divorce in the philippines

Last August 10, I found myself in an intimate roundtable discussion with divorce advocates, most of whom were separated women; attorneys, journalists and bloggers, who were also advocates; and Senator Risa Hontiveros, who just refiled the Divorce Act of 2019 last July 10.


And then there was me, trying my best not to show that up until a few days ago, I knew shamefully little about the tireless fight to legalize divorce in the Philippines. I rarely read articles on its latest news; I never discussed it with anyone directly affected by it—deeply unhappy couples, their children, battered and abused wives. All I knew was that its loudest, staunchest opponent is the Church I belong to. Everyone else in my small, comfortable world is pretty much silent.

Poised and eloquent as always, Hontiveros began the conversation laying bare the grounds of the divorce bill. Covering the already existing grounds for annulment and legal separation, this bill includes new, modernized grounds: irreconcilable marital differences, legal separation for at least two years, psychological incapacity of either spouse whether or not it existed before the marriage, and violence against women and their children (VAWC)—which is, disturbingly, not a ground for annulment. The grounds also stress that physical violence and abuse need not be repeated. Within our existing laws, spouses have to prove that their partner had been violent more than once in order to get legally separated. This bill urgently recognizes that once is more than enough.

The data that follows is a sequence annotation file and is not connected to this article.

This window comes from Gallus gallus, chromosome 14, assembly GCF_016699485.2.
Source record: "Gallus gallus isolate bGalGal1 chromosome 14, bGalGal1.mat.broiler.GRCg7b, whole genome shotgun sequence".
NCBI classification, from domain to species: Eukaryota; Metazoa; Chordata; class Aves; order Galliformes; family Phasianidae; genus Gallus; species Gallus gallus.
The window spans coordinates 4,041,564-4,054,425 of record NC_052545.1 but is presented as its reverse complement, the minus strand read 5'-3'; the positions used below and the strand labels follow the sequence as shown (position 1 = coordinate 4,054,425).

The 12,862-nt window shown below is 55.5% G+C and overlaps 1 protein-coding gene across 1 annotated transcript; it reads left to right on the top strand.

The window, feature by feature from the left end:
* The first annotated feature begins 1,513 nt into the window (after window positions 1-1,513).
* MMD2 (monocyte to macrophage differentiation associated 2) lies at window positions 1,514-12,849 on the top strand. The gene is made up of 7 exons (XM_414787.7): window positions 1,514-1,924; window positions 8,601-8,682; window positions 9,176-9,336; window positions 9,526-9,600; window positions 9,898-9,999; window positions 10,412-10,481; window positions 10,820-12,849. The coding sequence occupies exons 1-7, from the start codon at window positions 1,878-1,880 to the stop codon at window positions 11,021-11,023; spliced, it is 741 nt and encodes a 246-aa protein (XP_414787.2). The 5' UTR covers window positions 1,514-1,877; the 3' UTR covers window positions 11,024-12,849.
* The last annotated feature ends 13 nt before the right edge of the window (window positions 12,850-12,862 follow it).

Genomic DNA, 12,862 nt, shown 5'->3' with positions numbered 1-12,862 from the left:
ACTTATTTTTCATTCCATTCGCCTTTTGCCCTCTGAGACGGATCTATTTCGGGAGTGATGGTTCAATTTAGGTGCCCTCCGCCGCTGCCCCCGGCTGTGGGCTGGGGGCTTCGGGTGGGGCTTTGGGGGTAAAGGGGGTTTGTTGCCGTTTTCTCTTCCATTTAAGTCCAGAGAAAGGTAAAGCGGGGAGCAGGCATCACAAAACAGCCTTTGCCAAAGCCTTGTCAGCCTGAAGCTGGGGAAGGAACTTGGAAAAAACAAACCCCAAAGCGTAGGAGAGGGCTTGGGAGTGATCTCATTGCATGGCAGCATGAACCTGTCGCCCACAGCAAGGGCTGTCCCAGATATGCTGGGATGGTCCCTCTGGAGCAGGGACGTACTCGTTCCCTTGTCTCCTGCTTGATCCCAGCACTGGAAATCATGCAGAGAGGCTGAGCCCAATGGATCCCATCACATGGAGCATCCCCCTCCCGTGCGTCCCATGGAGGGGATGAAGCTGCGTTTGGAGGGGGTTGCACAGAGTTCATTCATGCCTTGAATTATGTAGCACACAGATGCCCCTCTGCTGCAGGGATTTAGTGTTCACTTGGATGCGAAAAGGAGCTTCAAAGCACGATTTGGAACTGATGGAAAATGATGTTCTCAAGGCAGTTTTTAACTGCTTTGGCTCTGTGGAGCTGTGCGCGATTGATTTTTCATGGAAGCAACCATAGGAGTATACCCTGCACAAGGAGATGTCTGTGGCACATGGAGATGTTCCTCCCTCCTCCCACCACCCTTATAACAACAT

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After the attorneys in the room further fleshed out the profound pitfalls in our current laws, the conversation took a tense, emotional turn when the discussion veered from legal language, and confronted the prevailing cultural and sociological struggles surrounding divorce in our country. Turning to the faces behind these laws, we heard the voices of women who had to endure loveless, damaging marriages because they had no other option—voices of women who suffer not only from the traumas caused by their former husbands, but from the pain caused by a society that refuses to talk about their plight.